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Yes, Auburn-Alabama has more national significance and Florida-Georgia more history. But no SEC trophy rivalry can touch LSU-Arkansas in sheer, overall entertainment value.
He's a believer.

He’s a believer.

Temperatures during this Saturday’s game between Arkansas and No. 20 LSU may dip below freezing, but when it comes to competitiveness no SEC trophy game series has been hotter. In each of the last nine games of this rivalry, an average of 6.2 points has been all that separates the teams. Eight times the difference has been eight points or less. It appears the only other major college trophy series with more consistently exciting finishes has been Duke-North Carolina, decided by an average of five points* in the same span.

In the last three years, LSU’s and Arkansas’ fortunes have fallen — the Tigers’ a little, Hogs’ a lot  — but the two sides haven’t let their fans down when facing each other. In 2012, nobody thought the burning Hogmobile soon-to-be-fired coach John L. Smith drove into Razorback Reynolds Stadium could pull away with a win against No. 8 LSU, but those struggling Hogs somehow out-gained LSU 462-306 in total yardage and in the closing seconds were an 18-yard touchdown pass away from forcing overtime.

Likewise, last year’s game also came down to the last couple minutes, when LSU quarterback Anthony Jennings found receiver Travin Dural on a 49-yard TD bomb that detonated Arkansas’ hopes of picking up a first SEC win since 2012.

Arkansas (4-5, 0-5) still seeks that first landmark victory. Many insiders predict the Razorbacks get it Saturday night at home. Coming off a strong showing against No. 1 Mississippi State and a bye week, Arkansas is favored by 2, according to the latest NCAAF game lines. This likely marks the first time a college football team without a conference win is favored over a Top 25 opponent this late in the season.**

Louisiana State, the would-be victim, looks to rebound from a bruising home loss to Alabama. Jennings was banged up in in the 20-13 affair and projects to have limited mobility against an Arkansas defense among the nation’s best in creating havoc in its opponent’s backfield. “Arkansas couldn’t catch them at a better time,”says Houston Nutt, former Razorback head coach. “You have a team who fought their guts out against Alabama … and now they have got to come to Fayetteville against a very hungry Arkansas team.”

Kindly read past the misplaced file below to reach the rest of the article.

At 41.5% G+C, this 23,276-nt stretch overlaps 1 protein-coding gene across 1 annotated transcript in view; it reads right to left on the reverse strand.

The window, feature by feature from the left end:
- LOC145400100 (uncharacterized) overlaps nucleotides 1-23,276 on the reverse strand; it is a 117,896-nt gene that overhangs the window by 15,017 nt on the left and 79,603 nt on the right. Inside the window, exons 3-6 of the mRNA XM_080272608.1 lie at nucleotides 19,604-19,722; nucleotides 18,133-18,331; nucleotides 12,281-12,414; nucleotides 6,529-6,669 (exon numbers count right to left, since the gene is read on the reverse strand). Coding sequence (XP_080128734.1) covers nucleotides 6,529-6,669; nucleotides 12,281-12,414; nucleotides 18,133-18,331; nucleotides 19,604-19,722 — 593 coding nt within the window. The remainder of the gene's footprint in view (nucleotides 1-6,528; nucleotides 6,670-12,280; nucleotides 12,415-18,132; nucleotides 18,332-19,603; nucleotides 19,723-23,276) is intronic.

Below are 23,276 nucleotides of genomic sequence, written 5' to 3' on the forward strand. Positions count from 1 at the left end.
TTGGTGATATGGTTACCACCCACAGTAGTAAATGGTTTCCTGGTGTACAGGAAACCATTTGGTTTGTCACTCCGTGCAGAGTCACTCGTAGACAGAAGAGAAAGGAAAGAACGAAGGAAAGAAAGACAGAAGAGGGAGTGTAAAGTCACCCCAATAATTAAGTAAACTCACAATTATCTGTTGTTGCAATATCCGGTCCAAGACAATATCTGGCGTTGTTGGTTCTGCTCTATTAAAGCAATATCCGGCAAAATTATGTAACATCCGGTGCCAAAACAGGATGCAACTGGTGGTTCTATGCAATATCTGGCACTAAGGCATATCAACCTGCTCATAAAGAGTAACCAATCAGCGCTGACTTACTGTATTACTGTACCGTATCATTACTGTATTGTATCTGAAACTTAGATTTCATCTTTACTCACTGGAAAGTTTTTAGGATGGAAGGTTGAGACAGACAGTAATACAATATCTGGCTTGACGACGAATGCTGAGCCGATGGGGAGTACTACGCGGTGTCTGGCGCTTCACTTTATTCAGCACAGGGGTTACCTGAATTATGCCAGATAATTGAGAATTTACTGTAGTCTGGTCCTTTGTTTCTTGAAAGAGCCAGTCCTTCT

“You know [LSU] is used to fighting for championships as well,” he adds, noting the difficulty of physically recovering from last week’s slugfest and overcoming a natural emotional letdown after losing an SEC West title shot. “They’re probably out of it.” Nutt predicts Arkansas will not only beat LSU, but ultimately go to a bowl game after winning at least one of its following two games against Ole Miss and Missouri.

Any bowl is great news for an Arkansas program starving for success. The same cannot be said of LSU, which was so close to still being in the hunt for a College Football Playoff berth. Now, whether it finishes the season with seven or nine wins, the Tigers are likely returning to the Outback Bowl or to the Taxslayer, Belk, Liberty, Texas or Music City bowls, writes The  Advocate’s Scott Rabalais. Not exactly music to Tiger fans’ ears.

Given what’s not at stake, it’s time Les Miles and the LSU staff maximize the develop of their record 17 true freshmen these next three games, Rabalais says. Split quarterbacking duties between the struggling Jennings and frosh Brandon Harris. Crank up the carry-o-meter for freshmen tailbacks Leonard Fournette and Darrel Williams. And “maximize the D-line rotations for the younger players like Sione Teuhema, Frank Herron, Greg Gilmore and Maquedius Bain. In the secondary, get more work for youngsters like Ed Paris and Jamal Adams and Russell Gage.”